The changing depiction of homosexual people in twentieth-century British drama
Brayne, Alan (1988) The changing depiction of homosexual people in twentieth-century British drama. PhD thesis, University of Warwick.
WRAP_THESIS_Brayne_1988.pdf - Requires a PDF viewer such as GSview, Xpdf or Adobe Acrobat Reader
Official URL: http://webcat.warwick.ac.uk/record=b1453707~S15
This thesis studies how the image of homosexual people has evolved on the British stage during the present century. It aims to discern general trends rather than compile an exhaustive list of plays containing homosexual characters. Similarly, it is not intended to be a compendium of homosexual playwrights, but will focus on the contents of the drama rather than the biographical details of authors' lives. It makes no attempt to analyse work that is not ostensibly homosexual which could be argued to contain latent homosexual content. Nor, finally, does it discuss phenomena of interest in this field which are tangential to the area of study - for example, cross-dressing in pantomime and music hall. At the risk of superficiality, it concentrates on plays that have tried to discuss homosexuality and depict gay characters in an open, straight-forward manner. The approach taken to the subject has been historical and sociological, linking developments in gay drama to the social and political situation facing homosexual people throughout the present century. As such, this thesis argues for the existence of seven stages in homosexual drama during this time. While plays cannot always be fitted into a rigid chronological schema - some overlap clearly occurs - the history of homosexual drama can be briefly summarised as follows: - 1) Silence. 2) The first plays depict homosexual characters, but these are generally censored heavily or closed down. 3) Plays begin to raise the subject more boldly, but only by portraying characters who are wrongly accused of homosexuality or about whose sexuality there is left some doubt. 4) Homosexual characters are depicted openly as such, but they conform to degrading stereotypes. 5) Gay people break away to create their own separatist drama, generally intending to proselytise in favour of gay rights. 6) Mainstream plays on the West End and television begin to feature gay people in an unsensationalised way. 7) AIDS arrives and dominates homosexual drama. Although this study concentrates on British drama, theatre is now an international phenomenon, and this has been especially true of gay drama. Therefore, it has often been necessary to refer to the drama of other countries, in particular America.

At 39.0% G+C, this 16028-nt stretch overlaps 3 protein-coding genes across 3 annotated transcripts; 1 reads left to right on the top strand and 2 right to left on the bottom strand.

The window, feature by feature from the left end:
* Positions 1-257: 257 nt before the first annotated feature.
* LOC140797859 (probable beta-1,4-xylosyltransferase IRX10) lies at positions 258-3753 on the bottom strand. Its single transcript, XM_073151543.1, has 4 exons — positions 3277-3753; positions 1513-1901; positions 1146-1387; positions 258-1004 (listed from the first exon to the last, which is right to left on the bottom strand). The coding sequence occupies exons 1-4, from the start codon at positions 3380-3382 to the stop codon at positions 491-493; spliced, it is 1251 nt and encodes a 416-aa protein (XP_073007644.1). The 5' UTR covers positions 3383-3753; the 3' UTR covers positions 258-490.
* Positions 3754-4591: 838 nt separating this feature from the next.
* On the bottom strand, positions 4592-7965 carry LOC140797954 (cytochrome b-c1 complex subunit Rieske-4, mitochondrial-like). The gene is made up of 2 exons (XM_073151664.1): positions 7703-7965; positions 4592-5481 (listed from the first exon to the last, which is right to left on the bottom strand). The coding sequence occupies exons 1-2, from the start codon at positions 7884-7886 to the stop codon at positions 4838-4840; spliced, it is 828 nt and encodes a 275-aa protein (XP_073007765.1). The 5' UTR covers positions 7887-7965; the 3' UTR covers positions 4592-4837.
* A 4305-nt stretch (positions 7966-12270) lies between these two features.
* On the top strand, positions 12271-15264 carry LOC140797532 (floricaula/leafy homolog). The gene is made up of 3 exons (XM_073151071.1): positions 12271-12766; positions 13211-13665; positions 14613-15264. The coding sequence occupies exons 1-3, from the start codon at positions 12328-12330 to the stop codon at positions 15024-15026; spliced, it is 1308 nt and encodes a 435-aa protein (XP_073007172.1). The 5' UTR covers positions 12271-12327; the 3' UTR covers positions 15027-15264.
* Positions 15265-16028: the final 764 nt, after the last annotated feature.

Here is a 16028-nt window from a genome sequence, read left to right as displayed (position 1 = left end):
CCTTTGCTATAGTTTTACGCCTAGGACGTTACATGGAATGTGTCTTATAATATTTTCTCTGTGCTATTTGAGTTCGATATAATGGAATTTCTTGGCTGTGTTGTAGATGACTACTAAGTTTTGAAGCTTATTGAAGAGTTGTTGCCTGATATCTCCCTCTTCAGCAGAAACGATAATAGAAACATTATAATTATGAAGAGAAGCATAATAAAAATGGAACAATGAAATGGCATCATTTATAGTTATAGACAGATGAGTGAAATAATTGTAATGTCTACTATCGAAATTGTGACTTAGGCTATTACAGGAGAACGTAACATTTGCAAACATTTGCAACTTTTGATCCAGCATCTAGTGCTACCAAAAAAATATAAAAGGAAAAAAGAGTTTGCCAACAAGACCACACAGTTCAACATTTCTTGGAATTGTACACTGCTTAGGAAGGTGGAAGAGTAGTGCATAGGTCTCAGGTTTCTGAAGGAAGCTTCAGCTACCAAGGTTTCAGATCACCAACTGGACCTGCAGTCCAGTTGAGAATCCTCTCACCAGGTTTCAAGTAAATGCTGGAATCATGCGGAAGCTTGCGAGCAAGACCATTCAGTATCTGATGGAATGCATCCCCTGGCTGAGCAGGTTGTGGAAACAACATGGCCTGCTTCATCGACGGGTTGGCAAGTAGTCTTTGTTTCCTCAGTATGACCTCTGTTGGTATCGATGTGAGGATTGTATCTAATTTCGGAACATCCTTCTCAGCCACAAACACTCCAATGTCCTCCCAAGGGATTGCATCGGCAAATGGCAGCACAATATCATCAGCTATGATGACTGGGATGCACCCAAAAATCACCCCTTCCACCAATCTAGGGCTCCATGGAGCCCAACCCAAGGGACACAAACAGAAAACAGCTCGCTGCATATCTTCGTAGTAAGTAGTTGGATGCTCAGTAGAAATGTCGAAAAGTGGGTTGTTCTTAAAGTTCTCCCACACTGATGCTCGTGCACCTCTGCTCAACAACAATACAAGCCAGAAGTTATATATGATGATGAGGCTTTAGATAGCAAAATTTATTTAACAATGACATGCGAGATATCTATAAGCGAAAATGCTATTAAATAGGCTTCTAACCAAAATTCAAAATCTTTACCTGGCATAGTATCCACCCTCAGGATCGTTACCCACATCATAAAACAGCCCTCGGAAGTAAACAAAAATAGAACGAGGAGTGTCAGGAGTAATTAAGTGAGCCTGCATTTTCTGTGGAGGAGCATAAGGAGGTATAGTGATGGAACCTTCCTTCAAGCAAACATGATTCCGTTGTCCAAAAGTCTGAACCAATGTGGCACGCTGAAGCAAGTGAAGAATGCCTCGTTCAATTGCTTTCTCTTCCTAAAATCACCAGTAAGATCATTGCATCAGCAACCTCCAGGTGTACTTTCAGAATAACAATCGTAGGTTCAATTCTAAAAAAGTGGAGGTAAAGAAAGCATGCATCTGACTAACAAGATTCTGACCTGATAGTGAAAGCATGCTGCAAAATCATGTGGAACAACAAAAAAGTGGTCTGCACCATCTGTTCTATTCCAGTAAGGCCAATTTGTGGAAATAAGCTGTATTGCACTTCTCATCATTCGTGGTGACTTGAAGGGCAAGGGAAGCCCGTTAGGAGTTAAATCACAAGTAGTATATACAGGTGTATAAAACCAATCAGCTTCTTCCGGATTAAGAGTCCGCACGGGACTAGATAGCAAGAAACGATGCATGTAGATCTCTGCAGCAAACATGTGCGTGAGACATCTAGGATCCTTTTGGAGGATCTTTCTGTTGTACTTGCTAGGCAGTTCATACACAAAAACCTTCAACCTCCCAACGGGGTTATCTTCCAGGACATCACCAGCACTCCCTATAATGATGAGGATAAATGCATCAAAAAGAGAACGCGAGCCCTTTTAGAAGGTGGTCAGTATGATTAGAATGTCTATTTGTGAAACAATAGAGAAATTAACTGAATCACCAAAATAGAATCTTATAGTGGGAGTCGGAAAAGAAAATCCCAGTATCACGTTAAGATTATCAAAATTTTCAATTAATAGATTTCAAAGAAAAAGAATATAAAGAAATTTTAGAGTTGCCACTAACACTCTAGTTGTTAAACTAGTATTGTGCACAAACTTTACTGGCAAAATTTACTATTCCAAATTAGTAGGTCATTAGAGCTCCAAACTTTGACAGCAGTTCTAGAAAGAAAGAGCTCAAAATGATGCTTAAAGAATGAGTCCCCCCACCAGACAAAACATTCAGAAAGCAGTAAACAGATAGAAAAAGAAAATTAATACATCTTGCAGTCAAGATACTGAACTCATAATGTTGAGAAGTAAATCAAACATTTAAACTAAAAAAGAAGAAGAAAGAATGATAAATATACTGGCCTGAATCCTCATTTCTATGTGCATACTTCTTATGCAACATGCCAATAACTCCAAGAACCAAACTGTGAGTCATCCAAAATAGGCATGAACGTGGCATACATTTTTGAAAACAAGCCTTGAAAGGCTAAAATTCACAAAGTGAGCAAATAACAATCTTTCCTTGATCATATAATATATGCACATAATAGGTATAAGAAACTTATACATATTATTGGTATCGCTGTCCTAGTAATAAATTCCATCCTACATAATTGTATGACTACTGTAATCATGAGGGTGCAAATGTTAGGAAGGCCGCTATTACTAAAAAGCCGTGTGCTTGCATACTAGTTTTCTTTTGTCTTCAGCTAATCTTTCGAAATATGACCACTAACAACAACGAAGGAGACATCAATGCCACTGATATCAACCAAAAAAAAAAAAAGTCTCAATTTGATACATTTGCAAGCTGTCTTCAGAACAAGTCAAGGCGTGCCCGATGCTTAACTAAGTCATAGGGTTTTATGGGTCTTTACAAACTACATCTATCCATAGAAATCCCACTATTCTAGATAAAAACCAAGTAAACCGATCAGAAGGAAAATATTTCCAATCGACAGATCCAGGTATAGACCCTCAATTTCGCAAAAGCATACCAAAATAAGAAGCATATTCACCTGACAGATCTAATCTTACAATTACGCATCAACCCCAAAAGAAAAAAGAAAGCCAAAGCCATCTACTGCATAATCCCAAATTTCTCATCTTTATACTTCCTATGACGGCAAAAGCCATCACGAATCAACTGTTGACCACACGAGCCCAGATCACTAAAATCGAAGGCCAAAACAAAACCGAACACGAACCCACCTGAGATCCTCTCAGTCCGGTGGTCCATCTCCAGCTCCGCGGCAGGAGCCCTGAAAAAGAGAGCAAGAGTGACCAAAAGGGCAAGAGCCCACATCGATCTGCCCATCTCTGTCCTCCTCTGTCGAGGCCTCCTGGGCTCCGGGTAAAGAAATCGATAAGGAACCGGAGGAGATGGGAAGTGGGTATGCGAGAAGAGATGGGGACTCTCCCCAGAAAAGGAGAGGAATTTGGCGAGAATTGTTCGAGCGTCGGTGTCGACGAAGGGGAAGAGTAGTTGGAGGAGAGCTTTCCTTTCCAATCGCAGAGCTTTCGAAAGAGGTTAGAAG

|Item Type:||Thesis or Dissertation (PhD)|
|Subjects:||P Language and Literature > PR English literature|
|Library of Congress Subject Headings (LCSH):||Homosexuality in literature, English drama -- 20th century|
|Institution:||University of Warwick|
|Theses Department:||Department of Theatre Studies|
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